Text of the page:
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Article
June 1960

A Family Group with Asymptomatic Macular Defects Inherited Dominantly

Author Affiliations

London; Swindon, England
Royal College of Surgeons and Royal Eye Hospital, London (Dr. Sorsby).

AMA Arch Ophthalmol. 1960;63(6):918-922. doi:10.1001/archopht.1960.00950020920004
Abstract

Report of Cases  The patient, a boy age 14, was seen on account of a minor injury to the right eye. Visual acuity was right 6/6 pt., left 6/9 pt. Both fundi (Fig. 1) showed an extensive atrophic lesion at the posterior poles with heavy pigmentary disturbances and colloid body formation. The unexpectedly good vision with such a heavy central lesion, and the symmetry of the lesion as between the two eyes, led to the examination of his family with the result recorded in the Pedigree Figure (Fig. 5). It will be seen that apart from this boy—whose color vision was normal and who had no difficulty in seeing in the dark-six other affected individuals were found: his only brother, his mother, and her mother, as also two maternal aunts and the son of one of them. The ophthalmoscopic appearances observed fell into two distinct groups:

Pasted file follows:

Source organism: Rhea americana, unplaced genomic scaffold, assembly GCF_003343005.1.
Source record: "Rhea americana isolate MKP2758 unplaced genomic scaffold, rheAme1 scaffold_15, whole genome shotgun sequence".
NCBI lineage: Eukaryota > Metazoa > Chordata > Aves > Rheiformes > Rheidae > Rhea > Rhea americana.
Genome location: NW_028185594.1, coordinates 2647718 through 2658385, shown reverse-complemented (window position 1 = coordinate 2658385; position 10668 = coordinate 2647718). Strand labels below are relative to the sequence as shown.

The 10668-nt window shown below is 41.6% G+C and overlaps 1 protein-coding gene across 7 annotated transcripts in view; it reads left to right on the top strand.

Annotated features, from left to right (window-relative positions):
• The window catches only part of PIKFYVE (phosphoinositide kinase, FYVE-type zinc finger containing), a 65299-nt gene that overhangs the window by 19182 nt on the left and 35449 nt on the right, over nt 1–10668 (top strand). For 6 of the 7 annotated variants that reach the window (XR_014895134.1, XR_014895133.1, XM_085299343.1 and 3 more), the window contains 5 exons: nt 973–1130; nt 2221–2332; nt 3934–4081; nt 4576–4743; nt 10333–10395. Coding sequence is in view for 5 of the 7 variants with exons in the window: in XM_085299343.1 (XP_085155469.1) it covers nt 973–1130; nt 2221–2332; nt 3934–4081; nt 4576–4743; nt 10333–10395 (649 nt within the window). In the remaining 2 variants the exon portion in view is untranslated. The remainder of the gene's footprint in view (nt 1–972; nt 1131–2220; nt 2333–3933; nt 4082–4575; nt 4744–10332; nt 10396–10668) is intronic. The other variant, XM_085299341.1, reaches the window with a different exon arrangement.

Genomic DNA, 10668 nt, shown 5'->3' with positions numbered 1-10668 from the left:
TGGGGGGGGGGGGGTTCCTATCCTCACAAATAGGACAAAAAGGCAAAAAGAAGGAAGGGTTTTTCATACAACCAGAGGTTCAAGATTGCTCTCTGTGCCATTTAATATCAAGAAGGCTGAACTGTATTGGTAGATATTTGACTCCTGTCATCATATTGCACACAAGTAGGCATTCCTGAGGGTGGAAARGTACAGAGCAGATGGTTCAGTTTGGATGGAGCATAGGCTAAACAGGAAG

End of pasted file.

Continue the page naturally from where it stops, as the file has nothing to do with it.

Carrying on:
1. Heavy Central Involvement 

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